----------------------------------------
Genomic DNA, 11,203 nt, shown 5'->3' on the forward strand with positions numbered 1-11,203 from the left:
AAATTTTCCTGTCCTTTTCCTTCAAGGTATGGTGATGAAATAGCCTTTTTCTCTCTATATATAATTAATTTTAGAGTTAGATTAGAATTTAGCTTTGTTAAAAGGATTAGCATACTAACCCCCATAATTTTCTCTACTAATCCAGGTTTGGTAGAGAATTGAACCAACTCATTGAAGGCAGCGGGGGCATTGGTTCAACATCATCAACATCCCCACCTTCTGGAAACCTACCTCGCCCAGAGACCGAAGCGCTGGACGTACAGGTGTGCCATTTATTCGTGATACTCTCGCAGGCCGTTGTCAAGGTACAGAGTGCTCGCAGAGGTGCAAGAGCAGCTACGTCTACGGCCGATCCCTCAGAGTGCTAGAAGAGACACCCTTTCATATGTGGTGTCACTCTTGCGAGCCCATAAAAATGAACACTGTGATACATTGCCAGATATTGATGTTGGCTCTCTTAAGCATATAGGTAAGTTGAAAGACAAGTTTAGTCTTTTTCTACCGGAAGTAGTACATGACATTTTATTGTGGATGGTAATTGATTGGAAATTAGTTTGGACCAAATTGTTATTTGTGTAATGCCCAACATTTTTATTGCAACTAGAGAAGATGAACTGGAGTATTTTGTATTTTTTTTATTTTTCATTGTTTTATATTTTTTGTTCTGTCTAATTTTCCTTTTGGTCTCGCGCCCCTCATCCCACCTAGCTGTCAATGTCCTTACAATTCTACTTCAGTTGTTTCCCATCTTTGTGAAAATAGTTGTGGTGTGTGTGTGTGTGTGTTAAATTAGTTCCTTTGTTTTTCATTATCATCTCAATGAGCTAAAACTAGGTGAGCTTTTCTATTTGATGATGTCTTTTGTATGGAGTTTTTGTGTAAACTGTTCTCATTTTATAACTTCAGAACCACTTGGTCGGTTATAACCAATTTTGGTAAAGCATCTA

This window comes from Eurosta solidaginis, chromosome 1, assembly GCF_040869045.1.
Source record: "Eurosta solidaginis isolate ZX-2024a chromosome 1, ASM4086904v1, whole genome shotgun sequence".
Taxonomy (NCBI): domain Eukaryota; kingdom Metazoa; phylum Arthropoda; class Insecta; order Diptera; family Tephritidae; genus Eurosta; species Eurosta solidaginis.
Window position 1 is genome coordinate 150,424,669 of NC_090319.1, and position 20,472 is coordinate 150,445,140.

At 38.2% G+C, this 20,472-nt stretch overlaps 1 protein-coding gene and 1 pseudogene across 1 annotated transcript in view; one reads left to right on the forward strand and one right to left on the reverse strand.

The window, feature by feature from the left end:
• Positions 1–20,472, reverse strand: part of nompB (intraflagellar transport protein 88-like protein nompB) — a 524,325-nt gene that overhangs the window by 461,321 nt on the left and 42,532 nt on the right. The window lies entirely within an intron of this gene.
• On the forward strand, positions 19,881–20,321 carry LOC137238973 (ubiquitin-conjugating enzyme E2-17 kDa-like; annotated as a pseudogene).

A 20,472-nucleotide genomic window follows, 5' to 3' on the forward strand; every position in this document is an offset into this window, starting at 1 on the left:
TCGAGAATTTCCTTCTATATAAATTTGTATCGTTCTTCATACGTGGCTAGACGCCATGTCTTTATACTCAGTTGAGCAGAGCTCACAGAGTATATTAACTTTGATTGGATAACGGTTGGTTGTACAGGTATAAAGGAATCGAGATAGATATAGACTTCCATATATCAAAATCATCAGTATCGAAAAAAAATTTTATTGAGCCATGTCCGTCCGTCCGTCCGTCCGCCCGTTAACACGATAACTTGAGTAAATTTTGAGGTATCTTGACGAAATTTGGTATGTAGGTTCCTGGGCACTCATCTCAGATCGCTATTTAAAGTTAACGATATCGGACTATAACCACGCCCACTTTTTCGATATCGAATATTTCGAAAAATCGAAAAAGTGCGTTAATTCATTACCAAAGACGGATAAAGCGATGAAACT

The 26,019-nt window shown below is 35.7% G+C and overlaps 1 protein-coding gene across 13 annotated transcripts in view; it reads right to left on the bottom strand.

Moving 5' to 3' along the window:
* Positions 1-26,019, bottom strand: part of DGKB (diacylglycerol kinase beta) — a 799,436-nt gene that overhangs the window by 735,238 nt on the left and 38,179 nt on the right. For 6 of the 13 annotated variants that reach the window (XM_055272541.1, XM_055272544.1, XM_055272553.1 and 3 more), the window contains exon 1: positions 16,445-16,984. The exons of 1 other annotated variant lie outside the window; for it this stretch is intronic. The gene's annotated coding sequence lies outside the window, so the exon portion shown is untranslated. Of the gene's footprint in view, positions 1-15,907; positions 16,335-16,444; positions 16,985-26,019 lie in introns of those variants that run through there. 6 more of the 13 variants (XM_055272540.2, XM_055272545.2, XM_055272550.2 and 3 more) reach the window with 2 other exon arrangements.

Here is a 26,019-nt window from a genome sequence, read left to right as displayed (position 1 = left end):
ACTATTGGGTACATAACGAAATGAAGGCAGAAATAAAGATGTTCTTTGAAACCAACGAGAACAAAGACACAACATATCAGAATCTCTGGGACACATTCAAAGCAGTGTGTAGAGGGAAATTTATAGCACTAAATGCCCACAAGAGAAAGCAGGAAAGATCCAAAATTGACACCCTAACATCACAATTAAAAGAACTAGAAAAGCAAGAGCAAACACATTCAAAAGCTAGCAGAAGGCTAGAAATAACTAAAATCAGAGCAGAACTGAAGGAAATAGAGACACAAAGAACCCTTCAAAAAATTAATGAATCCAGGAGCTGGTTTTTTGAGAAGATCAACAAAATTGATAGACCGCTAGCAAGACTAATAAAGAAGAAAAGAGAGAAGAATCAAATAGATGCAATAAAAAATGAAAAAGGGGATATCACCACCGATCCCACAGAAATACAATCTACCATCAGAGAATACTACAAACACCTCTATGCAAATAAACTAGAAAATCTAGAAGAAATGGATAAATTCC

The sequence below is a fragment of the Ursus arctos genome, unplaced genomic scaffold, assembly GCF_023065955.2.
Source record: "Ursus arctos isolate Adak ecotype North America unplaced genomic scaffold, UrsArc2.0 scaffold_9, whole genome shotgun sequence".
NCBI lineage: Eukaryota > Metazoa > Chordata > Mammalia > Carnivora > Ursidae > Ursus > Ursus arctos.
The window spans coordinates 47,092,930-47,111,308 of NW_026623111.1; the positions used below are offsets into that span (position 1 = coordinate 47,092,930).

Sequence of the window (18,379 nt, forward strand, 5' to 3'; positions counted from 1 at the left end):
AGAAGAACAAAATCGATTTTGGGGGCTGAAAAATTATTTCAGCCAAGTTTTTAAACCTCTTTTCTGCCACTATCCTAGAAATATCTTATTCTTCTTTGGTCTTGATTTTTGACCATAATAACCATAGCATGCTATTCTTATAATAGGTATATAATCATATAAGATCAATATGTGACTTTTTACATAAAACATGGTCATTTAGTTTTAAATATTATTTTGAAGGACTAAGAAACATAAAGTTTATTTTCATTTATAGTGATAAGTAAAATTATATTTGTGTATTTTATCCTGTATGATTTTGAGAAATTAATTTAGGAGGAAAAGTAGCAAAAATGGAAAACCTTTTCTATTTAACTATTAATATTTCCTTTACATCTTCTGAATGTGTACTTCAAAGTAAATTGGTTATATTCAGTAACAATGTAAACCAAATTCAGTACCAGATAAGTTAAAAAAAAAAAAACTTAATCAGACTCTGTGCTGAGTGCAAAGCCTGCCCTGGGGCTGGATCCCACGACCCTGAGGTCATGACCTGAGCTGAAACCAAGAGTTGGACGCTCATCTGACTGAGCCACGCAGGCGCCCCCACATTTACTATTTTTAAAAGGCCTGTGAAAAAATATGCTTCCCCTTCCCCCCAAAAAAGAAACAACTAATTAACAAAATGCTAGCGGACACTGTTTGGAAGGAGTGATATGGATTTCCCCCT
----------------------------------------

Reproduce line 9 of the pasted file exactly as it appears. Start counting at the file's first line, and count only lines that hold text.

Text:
• Positions 1–20,472, reverse strand: part of nompB (intraflagellar transport protein 88-like protein nompB) — a 524,325-nt gene that overhangs the window by 461,321 nt on the left and 42,532 nt on the right. The window lies entirely within an intron of this gene.